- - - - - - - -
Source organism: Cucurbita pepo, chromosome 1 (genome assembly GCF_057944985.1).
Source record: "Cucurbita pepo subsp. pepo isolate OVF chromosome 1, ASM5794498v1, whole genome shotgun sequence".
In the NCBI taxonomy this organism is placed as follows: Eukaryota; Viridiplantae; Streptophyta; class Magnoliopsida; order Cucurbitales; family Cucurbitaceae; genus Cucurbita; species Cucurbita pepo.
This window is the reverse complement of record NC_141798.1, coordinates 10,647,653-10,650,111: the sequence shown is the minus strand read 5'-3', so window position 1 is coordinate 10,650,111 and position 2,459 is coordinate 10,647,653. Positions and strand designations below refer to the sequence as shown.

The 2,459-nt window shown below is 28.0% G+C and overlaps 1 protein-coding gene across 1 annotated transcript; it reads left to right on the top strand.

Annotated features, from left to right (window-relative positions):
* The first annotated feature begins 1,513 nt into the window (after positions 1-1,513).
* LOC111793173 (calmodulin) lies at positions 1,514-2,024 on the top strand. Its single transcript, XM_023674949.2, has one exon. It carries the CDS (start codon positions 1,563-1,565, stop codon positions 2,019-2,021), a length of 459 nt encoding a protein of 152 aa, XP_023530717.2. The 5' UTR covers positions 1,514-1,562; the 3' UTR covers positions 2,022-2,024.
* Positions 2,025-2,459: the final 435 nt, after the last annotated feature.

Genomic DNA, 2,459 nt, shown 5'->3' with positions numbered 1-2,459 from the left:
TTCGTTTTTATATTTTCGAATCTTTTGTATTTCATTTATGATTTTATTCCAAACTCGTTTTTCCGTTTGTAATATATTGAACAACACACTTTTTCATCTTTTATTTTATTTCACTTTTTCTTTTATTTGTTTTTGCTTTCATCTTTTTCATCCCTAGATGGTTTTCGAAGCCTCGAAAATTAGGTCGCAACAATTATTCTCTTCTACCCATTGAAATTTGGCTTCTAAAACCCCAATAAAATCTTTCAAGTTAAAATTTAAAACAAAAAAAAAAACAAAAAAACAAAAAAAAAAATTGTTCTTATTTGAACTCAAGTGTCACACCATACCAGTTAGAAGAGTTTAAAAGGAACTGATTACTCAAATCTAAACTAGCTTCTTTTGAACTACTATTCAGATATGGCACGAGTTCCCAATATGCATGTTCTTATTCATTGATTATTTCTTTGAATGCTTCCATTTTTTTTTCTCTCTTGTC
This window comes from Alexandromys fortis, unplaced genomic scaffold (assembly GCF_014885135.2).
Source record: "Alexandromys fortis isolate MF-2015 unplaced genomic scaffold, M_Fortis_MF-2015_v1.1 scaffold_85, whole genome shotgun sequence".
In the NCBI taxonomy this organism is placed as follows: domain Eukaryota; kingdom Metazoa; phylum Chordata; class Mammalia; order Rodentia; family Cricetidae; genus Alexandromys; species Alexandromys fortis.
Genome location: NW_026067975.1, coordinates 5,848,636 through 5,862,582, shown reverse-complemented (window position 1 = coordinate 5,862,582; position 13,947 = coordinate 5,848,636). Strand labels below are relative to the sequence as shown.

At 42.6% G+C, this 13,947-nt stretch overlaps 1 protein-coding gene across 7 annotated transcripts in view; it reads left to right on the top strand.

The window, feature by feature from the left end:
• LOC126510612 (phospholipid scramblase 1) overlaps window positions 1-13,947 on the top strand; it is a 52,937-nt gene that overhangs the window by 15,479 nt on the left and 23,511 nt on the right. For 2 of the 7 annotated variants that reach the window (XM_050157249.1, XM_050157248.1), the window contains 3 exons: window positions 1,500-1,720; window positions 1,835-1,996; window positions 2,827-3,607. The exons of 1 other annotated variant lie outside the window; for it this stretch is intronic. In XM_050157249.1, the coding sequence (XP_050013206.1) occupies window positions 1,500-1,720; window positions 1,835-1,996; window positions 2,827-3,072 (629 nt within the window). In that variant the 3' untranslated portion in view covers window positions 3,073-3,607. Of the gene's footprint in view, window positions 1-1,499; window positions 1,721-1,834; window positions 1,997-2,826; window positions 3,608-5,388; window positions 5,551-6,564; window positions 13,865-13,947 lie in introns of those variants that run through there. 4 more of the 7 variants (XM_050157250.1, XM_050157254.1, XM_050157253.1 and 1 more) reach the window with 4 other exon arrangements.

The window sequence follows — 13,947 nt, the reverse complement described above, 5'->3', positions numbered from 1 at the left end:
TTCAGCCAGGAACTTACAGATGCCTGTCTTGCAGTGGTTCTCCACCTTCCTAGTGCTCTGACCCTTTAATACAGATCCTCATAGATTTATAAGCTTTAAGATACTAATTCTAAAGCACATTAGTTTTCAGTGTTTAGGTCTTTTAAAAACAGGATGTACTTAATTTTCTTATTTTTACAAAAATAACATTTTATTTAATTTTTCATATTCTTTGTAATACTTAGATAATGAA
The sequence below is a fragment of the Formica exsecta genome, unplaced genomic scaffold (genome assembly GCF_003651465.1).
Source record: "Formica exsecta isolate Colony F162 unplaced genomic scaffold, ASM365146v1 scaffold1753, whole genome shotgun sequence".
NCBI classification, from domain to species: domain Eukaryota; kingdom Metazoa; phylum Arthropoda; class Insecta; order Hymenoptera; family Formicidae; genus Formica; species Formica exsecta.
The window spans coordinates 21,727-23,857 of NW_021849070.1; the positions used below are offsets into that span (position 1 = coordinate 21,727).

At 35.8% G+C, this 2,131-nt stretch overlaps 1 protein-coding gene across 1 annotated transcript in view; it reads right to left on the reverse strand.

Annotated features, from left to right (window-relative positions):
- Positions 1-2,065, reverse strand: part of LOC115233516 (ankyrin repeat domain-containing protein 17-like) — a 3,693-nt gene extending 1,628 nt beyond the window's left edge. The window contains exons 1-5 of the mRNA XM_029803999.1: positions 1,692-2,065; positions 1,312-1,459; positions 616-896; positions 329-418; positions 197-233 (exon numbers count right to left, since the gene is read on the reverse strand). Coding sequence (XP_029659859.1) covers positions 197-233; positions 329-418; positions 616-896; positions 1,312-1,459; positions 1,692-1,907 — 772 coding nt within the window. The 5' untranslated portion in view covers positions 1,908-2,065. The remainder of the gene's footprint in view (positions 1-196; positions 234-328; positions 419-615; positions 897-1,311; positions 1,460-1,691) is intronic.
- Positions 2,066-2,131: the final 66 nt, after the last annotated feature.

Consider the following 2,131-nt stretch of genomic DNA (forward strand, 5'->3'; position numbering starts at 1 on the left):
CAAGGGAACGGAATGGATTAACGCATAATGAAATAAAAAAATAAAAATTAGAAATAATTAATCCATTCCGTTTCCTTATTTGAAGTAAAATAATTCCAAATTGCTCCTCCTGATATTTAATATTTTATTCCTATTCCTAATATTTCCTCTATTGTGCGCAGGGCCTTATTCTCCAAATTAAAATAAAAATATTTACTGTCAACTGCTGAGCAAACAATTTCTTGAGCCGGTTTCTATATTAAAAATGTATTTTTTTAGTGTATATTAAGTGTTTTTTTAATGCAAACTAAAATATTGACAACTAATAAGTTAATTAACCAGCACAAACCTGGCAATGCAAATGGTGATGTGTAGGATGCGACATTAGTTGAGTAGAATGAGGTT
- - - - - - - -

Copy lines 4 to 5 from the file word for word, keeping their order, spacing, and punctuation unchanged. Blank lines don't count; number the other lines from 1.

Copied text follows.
This window is the reverse complement of record NC_141798.1, coordinates 10,647,653-10,650,111: the sequence shown is the minus strand read 5'-3', so window position 1 is coordinate 10,650,111 and position 2,459 is coordinate 10,647,653. Positions and strand designations below refer to the sequence as shown.

The 2,459-nt window shown below is 28.0% G+C and overlaps 1 protein-coding gene across 1 annotated transcript; it reads left to right on the top strand.